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Additionally, there is no one, so-called, “right” way to exercise.  Move. Walk.  Swing your arms.  Dance.  Bounce your leg.  Swing your hair (Doesn’t work for me, but if you have it, swing it!)  Put on some K.C. and the Sunshine Band and, “Shake, shake your booty!” Move from one end of your home to another.  Wave at your neighbor–do it five to ten times, and you’re strengthening the muscles involved in that movement.  The point is, get up, and move.  

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Start small, and commit to five minutes of walking or some other form of movement–preferably not sitting, assuming you have no mobility issues.  Sometimes, just committing to a small time, leads to a longer time of effort.  Even if it doesn’t, that is still five minutes in which you weren’t sitting still.  Then, building upon that success, might just be enough to get the ball rolling, or should I say, body moving.

Mood follows action.  You heard it here first.  Actually, I cannot take credit for that assertion, but it is a statement that has proven true for me repeatedly.  In fact, I embrace that declaration like a mantra.  Take a positive action, however small it is, and it elevates your mood, often leading you to either make more of a time commitment to said activity or make another positive choice.  Either way, it’s a win-win.

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Exercise has so many positive benefits.  Here are just a few of the research backed benefits in case you need extra motivation:

  • Reduces symptoms of depression and anxiety
  • Releases tension and reduces stress levels
  • Boosts self esteem
  • Increases memory and sharper thinking
  • Improves sleep quality
  • Protects against many chronic disease
  • Lowers blood pressure and improves heart health

Typing that list made me feel a little giddy.  Seriously, stop letting your definition of how an athlete, or so-called exerciser, should look, should dress, should do, or should be–those are all beliefs embedded in your mind that are holding you back.  You have a body.  You can move it.  

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Don’t worry about what other people will think of you, because if they are passing judgment on you, that says more about them than it does you!!  You take care of yourself, and get moving.  It is not about losing weight, embodying a certain body type, or even wearing the latest greatest name in shoes, fitness watches/gadgets, and/or athletic wear.  It’s about Y-O-U and your health!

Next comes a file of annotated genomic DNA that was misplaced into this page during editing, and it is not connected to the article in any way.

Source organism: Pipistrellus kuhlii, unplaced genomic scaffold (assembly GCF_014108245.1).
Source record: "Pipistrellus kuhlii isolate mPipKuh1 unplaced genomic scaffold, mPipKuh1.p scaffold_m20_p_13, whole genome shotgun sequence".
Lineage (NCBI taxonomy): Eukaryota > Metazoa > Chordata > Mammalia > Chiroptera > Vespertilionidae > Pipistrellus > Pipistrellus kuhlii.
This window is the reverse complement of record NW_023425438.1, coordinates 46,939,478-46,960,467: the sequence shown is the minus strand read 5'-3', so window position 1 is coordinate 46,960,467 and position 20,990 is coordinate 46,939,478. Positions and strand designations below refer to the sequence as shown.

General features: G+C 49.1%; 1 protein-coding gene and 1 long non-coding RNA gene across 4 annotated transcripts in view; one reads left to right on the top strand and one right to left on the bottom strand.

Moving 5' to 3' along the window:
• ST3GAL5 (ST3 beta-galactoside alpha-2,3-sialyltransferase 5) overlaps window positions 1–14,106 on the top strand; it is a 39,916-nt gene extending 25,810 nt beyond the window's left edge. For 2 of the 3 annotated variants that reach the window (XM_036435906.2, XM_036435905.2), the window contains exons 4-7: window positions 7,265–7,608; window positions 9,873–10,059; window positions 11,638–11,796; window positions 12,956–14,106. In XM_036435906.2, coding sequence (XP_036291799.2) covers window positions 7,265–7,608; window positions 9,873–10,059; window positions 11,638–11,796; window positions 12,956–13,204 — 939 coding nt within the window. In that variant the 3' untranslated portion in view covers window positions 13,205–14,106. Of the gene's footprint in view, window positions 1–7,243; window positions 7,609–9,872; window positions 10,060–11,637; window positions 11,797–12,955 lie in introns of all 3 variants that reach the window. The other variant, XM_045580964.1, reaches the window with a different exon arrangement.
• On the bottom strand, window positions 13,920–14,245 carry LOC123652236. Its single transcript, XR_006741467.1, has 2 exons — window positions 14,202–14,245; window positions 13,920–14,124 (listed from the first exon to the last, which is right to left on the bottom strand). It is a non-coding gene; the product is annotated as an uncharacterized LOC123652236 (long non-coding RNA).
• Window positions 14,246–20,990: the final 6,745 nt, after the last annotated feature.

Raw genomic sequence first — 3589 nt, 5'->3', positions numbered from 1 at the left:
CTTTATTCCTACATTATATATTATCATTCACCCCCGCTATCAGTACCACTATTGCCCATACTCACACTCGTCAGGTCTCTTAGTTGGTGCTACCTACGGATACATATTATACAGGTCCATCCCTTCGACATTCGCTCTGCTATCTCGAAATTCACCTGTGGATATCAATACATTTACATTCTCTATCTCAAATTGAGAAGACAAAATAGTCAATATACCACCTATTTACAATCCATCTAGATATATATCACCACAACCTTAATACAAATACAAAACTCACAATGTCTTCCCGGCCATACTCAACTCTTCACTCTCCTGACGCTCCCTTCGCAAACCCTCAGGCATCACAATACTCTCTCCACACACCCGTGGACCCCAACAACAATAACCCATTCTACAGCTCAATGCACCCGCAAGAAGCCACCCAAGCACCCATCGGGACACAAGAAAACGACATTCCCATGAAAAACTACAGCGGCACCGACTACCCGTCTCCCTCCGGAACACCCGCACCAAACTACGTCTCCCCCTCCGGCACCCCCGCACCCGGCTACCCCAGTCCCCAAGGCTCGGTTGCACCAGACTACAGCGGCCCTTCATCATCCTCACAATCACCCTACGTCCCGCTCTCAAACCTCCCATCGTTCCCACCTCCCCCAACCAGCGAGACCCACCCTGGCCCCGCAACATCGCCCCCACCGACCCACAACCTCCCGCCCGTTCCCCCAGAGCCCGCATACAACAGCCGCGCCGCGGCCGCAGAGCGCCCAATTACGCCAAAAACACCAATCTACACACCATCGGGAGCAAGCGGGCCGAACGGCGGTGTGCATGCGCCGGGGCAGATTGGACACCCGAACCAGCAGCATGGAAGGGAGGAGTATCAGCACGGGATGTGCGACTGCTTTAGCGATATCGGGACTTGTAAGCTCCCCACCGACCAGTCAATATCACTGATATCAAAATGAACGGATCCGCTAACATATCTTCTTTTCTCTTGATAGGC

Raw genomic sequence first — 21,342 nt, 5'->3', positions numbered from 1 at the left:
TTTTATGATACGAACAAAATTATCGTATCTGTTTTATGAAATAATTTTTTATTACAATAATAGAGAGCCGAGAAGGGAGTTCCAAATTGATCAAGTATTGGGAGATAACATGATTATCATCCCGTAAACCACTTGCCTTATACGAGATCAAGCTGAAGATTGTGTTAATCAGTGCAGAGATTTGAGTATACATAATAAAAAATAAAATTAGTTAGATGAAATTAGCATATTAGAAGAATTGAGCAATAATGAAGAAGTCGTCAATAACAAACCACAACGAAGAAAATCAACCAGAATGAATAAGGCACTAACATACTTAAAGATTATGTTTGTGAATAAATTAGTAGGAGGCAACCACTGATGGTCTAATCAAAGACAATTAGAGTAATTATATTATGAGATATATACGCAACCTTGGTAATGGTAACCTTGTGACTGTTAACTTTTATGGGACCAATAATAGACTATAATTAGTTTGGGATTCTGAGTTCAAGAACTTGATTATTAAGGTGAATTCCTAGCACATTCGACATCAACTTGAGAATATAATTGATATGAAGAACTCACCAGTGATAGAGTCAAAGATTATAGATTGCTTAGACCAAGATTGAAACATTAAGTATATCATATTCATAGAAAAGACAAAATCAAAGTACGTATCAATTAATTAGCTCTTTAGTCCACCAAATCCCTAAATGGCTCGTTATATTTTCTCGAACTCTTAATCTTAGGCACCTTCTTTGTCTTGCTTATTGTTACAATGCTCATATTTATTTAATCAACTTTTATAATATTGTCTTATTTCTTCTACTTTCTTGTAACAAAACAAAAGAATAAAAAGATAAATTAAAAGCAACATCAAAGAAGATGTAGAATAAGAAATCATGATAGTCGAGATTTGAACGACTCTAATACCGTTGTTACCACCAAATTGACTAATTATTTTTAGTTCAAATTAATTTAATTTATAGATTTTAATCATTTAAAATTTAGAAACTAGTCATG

If you’re not sure where to start, walking is the easiest and most accessible form of exercise.  It doesn’t require any special equipment and can be completed even inside a home/store/work site. My grandfather used to walk around his house for a certain amount of time–well before there were step trackers. Some people walk inside malls, stores, or shopping centers.  I’ve even been known to walk up and down my driveway just to move!

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 Additionally, there are plenty of plans, tutorials, and how-to videos on-line–just make sure you use reputable sites, such as Healthline, Verywell Fit, Exercise Prescription on Internet (ExRx), Livestrong, Bodybuilding.com, The Cooper Institute, and MyFitnessPal to name a few.  Look for beginning tips/routines/plans to get you started.  Bear in mind, these are suggestions, not laws.  The key is to explore, experiment, and find what works best for you.  

Come on, no more excuses.  Move your body; bring it into play/action–even a little bit counts.  Repeat it again tomorrow.  Start small, add more when you can.  Mood–and health–follows action.  You’ve got this! (Feel free to reach out and let me know how it goes! I love seeing others find their own movement/exercise journey!)